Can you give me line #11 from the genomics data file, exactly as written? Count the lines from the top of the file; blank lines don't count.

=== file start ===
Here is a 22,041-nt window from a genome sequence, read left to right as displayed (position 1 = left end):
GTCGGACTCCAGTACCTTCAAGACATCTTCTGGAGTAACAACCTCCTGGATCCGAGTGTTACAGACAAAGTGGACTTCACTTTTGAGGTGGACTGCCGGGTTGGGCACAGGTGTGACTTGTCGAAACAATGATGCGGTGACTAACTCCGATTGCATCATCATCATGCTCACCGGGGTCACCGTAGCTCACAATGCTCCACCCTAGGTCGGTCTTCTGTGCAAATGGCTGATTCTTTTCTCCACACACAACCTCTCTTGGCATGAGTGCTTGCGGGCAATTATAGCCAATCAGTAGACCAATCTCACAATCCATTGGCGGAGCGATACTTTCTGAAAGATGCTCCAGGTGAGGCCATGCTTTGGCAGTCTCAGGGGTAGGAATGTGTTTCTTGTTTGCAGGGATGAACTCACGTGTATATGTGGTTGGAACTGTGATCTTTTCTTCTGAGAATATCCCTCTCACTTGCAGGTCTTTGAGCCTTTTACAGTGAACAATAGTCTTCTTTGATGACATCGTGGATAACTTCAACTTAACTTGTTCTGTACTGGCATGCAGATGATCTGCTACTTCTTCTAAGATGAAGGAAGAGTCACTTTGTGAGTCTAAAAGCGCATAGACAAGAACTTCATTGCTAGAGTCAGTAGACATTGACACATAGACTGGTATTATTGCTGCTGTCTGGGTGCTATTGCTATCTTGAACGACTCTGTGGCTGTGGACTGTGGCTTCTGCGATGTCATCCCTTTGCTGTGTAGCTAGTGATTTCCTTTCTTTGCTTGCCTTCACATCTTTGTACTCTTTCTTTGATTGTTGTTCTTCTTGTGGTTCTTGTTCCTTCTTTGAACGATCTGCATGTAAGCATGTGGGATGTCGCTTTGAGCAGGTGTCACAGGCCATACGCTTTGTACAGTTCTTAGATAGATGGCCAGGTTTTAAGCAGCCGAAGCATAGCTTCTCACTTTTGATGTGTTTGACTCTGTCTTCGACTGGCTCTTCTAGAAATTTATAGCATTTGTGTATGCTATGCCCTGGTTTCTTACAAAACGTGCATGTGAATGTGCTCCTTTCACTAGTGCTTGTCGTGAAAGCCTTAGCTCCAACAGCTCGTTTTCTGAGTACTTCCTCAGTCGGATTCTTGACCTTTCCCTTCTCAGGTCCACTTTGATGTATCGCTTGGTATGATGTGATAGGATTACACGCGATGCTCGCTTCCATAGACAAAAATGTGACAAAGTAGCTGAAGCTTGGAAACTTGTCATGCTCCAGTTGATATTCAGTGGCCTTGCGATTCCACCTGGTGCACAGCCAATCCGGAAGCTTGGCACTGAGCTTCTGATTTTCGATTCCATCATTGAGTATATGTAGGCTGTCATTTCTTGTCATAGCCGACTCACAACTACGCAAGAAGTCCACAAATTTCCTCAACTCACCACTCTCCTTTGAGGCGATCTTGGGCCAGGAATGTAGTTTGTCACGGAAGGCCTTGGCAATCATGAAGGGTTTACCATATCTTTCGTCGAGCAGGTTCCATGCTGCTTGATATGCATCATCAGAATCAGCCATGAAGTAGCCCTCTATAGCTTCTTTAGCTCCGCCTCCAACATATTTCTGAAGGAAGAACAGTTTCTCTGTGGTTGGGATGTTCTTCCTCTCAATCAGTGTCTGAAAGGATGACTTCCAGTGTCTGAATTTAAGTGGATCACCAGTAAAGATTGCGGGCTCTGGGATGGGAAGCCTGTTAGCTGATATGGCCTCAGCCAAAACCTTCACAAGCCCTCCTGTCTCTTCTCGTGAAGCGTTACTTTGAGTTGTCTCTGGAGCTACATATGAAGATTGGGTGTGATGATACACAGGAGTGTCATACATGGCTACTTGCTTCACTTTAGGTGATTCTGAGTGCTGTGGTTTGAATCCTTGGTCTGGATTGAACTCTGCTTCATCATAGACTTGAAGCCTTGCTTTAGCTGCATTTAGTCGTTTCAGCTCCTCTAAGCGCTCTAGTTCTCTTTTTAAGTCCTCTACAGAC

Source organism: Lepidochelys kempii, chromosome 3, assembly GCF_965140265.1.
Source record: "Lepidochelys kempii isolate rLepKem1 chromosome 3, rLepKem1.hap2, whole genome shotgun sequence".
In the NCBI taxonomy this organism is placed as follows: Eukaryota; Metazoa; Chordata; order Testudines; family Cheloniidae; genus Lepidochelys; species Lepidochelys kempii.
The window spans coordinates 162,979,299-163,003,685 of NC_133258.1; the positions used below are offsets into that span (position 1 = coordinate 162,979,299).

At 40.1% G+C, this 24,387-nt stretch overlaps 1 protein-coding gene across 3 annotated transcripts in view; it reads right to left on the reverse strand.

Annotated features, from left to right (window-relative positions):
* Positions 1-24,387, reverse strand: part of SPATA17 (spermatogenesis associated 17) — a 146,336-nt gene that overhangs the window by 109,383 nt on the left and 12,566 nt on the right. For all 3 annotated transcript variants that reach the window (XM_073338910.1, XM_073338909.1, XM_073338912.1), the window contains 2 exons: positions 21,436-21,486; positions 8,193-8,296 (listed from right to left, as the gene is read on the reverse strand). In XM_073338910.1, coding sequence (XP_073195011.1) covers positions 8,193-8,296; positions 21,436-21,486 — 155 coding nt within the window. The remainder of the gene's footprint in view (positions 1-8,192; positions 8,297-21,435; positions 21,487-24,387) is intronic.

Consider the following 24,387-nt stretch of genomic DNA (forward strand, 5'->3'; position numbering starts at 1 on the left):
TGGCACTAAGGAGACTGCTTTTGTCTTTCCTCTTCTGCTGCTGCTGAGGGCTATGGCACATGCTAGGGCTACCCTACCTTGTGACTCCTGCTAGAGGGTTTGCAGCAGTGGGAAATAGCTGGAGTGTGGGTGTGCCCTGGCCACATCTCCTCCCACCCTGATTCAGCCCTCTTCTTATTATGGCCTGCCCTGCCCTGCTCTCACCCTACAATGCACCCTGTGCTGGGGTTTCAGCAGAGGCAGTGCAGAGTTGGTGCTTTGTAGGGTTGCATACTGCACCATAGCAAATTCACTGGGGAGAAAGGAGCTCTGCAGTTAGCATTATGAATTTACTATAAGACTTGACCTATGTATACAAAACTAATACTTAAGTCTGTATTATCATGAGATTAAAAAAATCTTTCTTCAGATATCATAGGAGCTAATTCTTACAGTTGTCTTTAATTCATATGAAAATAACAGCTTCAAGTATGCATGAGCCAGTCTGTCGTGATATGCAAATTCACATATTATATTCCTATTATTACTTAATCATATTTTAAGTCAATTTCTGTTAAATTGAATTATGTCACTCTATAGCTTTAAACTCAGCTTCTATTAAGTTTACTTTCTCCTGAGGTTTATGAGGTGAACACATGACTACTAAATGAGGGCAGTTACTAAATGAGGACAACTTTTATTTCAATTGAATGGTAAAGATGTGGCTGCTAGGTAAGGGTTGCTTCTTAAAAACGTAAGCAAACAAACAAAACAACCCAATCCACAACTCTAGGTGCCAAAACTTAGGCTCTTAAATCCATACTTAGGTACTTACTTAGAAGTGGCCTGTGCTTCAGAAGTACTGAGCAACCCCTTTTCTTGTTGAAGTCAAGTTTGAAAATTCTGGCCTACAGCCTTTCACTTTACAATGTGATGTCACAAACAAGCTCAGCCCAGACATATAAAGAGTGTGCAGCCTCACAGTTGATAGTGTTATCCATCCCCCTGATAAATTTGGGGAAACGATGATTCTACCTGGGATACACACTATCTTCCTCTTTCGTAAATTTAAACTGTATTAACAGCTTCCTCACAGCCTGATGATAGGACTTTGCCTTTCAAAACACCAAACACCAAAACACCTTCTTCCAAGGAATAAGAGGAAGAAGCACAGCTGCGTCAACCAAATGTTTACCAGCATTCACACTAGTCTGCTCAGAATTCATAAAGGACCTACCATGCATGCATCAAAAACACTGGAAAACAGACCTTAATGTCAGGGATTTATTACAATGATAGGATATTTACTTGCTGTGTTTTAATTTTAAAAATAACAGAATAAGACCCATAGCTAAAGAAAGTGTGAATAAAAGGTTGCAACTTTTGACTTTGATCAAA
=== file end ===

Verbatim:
TGGCACTAAGGAGACTGCTTTTGTCTTTCCTCTTCTGCTGCTGCTGAGGGCTATGGCACATGCTAGGGCTACCCTACCTTGTGACTCCTGCTAGAGGGTTTGCAGCAGTGGGAAATAGCTGGAGTGTGGGTGTGCCCTGGCCACATCTCCTCCCACCCTGATTCAGCCCTCTTCTTATTATGGCCTGCCCTGCCCTGCTCTCACCCTACAATGCACCCTGTGCTGGGGTTTCAGCAGAGGCAGTGCAGAGTTGGTGCTTTGTAGGGTTGCATACTGCACCATAGCAAATTCACTGGGGAGAAAGGAGCTCTGCAGTTAGCATTATGAATTTACTATAAGACTTGACCTATGTATACAAAACTAATACTTAAGTCTGTATTATCATGAGATTAAAAAAATCTTTCTTCAGATATCATAGGAGCTAATTCTTACAGTTGTCTTTAATTCATATGAAAATAACAGCTTCAAGTATGCATGAGCCAGTCTGTCGTGATATGCAAATTCACATATTATATTCCTATTATTACTTAATCATATTTTAAGTCAATTTCTGTTAAATTGAATTATGTCACTCTATAGCTTTAAACTCAGCTTCTATTAAGTTTACTTTCTCCTGAGGTTTATGAGGTGAACACATGACTACTAAATGAGGGCAGTTACTAAATGAGGACAACTTTTATTTCAATTGAATGGTAAAGATGTGGCTGCTAGGTAAGGGTTGCTTCTTAAAAACGTAAGCAAACAAACAAAACAACCCAATCCACAACTCTAGGTGCCAAAACTTAGGCTCTTAAATCCATACTTAGGTACTTACTTAGAAGTGGCCTGTGCTTCAGAAGTACTGAGCAACCCCTTTTCTTGTTGAAGTCAAGTTTGAAAATTCTGGCCTACAGCCTTTCACTTTACAATGTGATGTCACAAACAAGCTCAGCCCAGACATATAAAGAGTGTGCAGCCTCACAGTTGATAGTGTTATCCATCCCCCTGATAAATTTGGGGAAACGATGATTCTACCTGGGATACACACTATCTTCCTCTTTCGTAAATTTAAACTGTATTAACAGCTTCCTCACAGCCTGATGATAGGACTTTGCCTTTCAAAACACCAAACACCAAAACACCTTCTTCCAAGGAATAAGAGGAAGAAGCACAGCTGCGTCAACCAAATGTTTACCAGCATTCACACTAGTCTGCTCAGAATTCATAAAGGACCTACCATGCATGCATCAAAAACACTGGAAAACAGACCTTAATGTCAGGGATTTATTACAATGATAGGATATTTACTTGCTGTGTTTTAATTTTAAAAATAACAGAATAAGACCCATAGCTAAAGAAAGTGTGAATAAAAGGTTGCAACTTTTGACTTTGATCAAA